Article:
The government will allow mobile devices to stay in the “on” position during an airplane’s takeoff and landing, though still not to make phone calls, starting as early as next year.

A Federal Aviation Administration advisory committee has submitted a report that recommends permitting use of mobile devices when a plane is below 10,000 feet (above that level is already OK). Phone calls are still banned after the doors are closed. The FAA soon will rule on whether to implement the guidelines made by the 28-member Aviation Rulemaking Committee, according to the Wall Street Journal. On the panel: Paul Misener, VP of global public policy for Amazon, whose Kindle Fire HD is in the hands of many a business and leisure traveler.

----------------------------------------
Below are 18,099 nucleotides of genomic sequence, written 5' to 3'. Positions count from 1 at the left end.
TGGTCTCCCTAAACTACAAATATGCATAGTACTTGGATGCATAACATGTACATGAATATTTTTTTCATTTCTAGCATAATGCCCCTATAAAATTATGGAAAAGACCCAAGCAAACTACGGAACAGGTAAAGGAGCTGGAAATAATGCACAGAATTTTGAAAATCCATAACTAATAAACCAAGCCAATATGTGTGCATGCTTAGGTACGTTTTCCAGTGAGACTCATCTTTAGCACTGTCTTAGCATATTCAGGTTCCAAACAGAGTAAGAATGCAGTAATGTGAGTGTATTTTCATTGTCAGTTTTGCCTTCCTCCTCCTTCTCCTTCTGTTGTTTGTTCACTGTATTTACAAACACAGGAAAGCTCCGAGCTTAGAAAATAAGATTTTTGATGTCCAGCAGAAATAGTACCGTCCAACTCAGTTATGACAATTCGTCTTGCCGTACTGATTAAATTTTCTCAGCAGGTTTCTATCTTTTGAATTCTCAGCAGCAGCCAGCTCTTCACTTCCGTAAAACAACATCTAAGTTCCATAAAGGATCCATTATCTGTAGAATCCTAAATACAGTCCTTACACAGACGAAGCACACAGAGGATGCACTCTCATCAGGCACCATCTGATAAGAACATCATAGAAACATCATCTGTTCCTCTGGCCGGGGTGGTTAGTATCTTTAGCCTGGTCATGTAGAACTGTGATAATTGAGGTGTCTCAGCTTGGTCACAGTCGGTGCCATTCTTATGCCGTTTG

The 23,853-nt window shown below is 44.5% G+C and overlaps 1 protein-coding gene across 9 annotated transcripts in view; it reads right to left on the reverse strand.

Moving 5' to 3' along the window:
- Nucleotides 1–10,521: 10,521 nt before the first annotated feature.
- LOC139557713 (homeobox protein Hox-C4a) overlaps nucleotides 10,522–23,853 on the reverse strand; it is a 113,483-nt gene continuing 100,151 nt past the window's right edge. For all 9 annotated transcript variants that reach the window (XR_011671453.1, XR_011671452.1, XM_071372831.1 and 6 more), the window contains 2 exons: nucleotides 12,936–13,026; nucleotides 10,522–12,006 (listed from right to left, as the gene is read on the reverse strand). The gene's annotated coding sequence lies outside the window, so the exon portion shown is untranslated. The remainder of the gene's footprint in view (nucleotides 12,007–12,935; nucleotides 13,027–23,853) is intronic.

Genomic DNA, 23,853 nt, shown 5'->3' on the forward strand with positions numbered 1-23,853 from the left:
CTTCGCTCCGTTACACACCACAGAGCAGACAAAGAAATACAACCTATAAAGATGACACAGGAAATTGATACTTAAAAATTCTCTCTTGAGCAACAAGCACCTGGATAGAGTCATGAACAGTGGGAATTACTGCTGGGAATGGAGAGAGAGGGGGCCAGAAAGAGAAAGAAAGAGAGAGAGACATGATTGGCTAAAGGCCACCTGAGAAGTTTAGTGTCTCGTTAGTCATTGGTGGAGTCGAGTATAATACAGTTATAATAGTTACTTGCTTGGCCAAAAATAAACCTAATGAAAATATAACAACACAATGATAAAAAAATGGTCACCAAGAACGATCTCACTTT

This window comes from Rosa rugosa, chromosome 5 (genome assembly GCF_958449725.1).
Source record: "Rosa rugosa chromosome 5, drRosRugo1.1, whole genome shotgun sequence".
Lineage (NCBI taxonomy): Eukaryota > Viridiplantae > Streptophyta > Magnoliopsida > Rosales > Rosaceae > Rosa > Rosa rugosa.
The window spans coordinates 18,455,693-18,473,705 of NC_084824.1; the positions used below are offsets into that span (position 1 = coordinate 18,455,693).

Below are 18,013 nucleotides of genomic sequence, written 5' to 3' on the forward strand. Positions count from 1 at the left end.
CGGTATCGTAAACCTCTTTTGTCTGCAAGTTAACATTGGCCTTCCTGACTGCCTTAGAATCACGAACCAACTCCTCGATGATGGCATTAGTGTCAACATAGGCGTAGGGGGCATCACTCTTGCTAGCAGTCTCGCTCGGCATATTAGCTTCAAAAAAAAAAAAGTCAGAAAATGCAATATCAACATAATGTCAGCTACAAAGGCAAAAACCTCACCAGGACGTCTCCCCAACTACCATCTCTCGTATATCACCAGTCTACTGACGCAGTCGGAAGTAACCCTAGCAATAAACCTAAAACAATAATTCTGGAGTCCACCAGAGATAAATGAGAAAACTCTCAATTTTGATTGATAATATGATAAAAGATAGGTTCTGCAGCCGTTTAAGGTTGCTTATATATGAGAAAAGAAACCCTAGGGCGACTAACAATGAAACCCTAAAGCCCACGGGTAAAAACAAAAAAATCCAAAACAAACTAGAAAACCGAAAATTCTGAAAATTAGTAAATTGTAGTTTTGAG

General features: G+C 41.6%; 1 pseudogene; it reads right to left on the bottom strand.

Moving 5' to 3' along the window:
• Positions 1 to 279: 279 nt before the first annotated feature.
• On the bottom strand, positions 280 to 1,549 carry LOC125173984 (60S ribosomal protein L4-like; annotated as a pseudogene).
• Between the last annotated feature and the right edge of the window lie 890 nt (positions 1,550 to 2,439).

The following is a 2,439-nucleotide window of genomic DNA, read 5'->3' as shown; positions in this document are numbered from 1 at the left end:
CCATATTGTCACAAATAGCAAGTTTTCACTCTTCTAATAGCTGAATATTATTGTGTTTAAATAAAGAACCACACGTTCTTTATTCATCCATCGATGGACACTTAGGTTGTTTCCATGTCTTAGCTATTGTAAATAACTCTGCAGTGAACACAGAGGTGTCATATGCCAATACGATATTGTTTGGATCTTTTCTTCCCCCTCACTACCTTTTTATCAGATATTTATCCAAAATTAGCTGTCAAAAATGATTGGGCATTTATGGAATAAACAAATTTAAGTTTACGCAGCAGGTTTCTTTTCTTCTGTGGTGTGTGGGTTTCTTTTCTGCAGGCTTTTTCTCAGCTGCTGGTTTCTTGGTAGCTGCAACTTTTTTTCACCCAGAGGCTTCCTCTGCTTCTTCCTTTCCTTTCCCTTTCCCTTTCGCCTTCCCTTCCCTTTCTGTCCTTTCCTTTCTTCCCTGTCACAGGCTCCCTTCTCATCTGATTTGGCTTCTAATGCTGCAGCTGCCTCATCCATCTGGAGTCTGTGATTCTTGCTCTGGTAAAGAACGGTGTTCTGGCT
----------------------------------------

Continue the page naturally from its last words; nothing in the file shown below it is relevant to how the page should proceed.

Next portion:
According to the committee’s suggestions:

  •  Entertainment like videos, games, music, e-books and apps will already have to be on the device, since data can’t be transferred during the takeoff and landing process.
  •  Smartphones and tablets will still need to be in “airplane mode,” meaning emails and text messages will have to wait after the doors are closed until a Wi-Fi connection is made.
  • Wi-Fi on flights should be accessible below 10,000 feet using the airline’s service, and larger items like laptops will still need to be stored during takeoff and landing.

1966: Year the FAA first regulated the use of portable electronic devices, after discovering that FM radios caused interference with communication systems.

1991: Year the FAA banned use of cellphones during flights, finding they send out signals strong enough to be received at great distances, affecting onboard systems.

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